Chief fought the law, and tribe won

Brawler: He challenged authorities over tribal gambling and endangered species law - and wrestled reptiles just for fun.

March 14, 2004|By Robert Little and Mike Adams | Robert Little and Mike Adams,SUN NATIONAL STAFF

HOLLYWOOD, Fla. - An orphan by age 13 who says he is half-Irish and never knew his father, James E. Billie grew up on tribal lands where living conditions had scarcely improved since the Army stopped trying to exterminate the Seminoles in 1858, after the third of what the tribe calls the Seminole Wars.

When the first Seminole bingo hall in Hollywood opened shortly after Billie's election as chairman in 1979, members of the tribe subsisted largely on tourism-related businesses and tribal payments of $100 a year or less. Today, the Seminoles' rise to wealth through gambling is owed largely to the brash, nose-thumbing style of the man who served as the tribe's chairman for two decades.

From the start, controversy dogged Seminole gambling operations. The Pennsylvania Crime Commission said investors in the tribe's first casino had ties to mobster Meyer Lansky, and the ensuing history is punctuated by legal battles, fixed bingo games and allegations of profit skimming.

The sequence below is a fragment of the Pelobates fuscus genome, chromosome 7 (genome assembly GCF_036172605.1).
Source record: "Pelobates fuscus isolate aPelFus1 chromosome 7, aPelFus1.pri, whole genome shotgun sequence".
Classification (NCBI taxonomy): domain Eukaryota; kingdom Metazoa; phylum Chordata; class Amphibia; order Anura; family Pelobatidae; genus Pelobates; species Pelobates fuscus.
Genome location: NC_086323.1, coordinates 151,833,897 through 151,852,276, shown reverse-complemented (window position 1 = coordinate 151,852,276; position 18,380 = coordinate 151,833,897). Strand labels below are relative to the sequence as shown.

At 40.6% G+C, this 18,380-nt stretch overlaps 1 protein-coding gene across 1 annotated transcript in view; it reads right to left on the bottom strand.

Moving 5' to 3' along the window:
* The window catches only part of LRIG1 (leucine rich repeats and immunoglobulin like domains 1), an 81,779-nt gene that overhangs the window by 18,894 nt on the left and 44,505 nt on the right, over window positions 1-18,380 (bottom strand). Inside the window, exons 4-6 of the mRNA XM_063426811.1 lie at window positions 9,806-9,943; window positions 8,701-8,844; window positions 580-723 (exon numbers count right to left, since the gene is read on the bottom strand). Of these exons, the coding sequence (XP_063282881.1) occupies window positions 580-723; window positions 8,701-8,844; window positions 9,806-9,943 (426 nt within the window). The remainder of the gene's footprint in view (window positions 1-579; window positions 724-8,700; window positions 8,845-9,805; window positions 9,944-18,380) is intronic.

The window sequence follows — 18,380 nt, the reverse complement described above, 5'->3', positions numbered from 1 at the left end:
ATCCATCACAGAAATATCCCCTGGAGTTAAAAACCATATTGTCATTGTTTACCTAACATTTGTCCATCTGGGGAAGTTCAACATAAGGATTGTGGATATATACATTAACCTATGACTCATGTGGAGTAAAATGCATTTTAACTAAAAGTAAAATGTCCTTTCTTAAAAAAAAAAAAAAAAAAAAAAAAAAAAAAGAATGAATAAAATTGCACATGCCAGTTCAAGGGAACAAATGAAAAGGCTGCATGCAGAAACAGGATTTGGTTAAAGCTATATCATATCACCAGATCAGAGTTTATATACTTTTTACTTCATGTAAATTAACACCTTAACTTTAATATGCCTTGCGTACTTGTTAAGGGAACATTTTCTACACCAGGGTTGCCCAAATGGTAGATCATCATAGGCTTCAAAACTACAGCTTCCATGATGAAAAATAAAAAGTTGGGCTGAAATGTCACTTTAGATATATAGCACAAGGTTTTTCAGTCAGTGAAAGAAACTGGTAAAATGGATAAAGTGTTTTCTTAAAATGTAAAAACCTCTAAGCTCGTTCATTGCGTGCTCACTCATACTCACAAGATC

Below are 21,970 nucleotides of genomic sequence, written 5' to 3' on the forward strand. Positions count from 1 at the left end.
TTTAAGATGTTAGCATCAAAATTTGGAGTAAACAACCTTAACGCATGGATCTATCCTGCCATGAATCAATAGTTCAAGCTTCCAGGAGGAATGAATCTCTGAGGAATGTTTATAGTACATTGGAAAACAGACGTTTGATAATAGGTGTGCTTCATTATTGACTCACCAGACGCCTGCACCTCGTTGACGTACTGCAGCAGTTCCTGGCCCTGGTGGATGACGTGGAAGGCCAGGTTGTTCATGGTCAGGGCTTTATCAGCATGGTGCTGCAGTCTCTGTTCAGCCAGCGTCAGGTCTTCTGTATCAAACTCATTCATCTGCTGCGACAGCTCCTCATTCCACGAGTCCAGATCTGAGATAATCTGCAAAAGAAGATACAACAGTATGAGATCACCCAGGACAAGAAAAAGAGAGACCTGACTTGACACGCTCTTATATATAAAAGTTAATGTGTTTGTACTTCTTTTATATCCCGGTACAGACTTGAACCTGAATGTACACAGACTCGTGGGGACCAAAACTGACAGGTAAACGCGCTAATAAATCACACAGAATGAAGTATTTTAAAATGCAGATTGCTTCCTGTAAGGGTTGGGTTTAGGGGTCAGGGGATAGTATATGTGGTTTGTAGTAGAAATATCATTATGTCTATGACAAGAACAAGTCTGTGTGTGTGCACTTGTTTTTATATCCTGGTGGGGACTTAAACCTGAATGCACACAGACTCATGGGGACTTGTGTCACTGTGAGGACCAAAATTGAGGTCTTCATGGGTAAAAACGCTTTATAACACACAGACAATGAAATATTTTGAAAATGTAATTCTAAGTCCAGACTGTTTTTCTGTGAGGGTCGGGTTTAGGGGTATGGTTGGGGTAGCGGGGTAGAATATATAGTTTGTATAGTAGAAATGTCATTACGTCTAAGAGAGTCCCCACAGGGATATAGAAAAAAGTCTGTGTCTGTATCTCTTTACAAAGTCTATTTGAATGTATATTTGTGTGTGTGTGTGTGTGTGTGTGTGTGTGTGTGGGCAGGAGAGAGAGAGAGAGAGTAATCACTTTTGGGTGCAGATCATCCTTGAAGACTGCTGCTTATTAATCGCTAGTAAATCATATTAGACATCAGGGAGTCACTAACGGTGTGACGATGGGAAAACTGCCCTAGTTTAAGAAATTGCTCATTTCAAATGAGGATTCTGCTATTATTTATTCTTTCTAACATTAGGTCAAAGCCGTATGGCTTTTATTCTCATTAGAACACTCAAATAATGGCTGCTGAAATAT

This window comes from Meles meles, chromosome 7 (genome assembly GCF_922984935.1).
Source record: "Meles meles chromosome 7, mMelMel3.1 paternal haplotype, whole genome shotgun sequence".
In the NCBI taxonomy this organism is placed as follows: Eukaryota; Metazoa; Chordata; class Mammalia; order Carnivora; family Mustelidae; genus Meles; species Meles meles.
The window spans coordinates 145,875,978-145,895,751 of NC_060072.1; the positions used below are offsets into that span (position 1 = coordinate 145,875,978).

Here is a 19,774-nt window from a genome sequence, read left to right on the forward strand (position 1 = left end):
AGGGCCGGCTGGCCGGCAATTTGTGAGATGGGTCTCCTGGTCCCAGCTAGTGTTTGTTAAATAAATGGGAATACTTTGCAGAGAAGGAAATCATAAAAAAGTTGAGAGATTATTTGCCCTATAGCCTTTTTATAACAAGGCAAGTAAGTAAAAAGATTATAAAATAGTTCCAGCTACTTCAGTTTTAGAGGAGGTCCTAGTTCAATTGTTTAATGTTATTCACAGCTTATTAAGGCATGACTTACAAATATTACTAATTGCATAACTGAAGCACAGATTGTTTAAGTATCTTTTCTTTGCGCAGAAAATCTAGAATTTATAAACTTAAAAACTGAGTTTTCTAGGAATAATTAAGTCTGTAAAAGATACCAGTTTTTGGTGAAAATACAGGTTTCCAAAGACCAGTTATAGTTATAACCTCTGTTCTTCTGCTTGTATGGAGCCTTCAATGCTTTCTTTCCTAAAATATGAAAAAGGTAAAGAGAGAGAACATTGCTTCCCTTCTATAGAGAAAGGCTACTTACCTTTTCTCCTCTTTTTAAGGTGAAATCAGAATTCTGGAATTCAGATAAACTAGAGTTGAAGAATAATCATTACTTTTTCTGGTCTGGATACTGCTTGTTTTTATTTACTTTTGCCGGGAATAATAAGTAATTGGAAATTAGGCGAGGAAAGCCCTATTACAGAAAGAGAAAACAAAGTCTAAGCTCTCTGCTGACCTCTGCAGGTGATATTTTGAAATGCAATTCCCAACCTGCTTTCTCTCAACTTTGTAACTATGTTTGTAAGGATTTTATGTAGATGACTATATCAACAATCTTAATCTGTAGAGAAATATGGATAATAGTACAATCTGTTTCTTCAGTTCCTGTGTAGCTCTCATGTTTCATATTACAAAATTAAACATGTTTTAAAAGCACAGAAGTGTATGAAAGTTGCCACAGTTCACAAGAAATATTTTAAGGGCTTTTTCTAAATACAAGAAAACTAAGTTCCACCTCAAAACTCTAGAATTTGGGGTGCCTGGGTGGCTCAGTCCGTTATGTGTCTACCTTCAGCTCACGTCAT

But whatever Billie, 59, might have lost in reputation over the years, he more than regained with a chest-beating manner that pushed the boundaries of Indian sovereignty and fueled the expansion of tribal gambling nationwide.

In less than 25 years, tribal gambling has moved from one sheet-metal shed on the Hollywood reservation to hundreds of locations in 28 states. Today, the $15 billion that Indian tribes earn annually from gambling is more than the casino take in Atlantic City, N.J., and all of Nevada.

Prohibited from offering Las Vegas-style slot machines in the tribe's glorified bingo parlors, Billie installed electronic bingo devices that are virtually indistinguishable from slots, down to the rolling cylinders of fruit, but meet the letter of the law with tiny bingo games in a corner of the screen.

Billie made the tribe rich, and his jet-flying, alligator-wrestling lifestyle made him one of the most celebrated personalities in Indian country. He flew around Florida, dressed in traditional clothing and speaking the Seminole language - the successful Indian taking something back from the white man. He released "Alligator Tales," an album of Indian-inspired songs and folk tales performed by Chief Jim Billie, in 1998, and "Seminole Fire" two years later.

He frequently took on state and federal authorities in matters of tribal sovereignty. When the U.S. government barred the tribe from shipping in gambling machines, Billie had the parts delivered and assembled them on the reservations. Within days of winning a court battle to reclaim a Seminole burial ground, the tribe was grading the Tampa site for a new casino.

At his trial in 1987 for shooting and eating a panther near the Everglades, Billie argued that endangered species laws do not apply on reservations. He was acquitted in state court, and federal charges were later dropped.

Asked later how the big cat tasted, Billie reportedly said, "like a cross between a manatee and a bald eagle."

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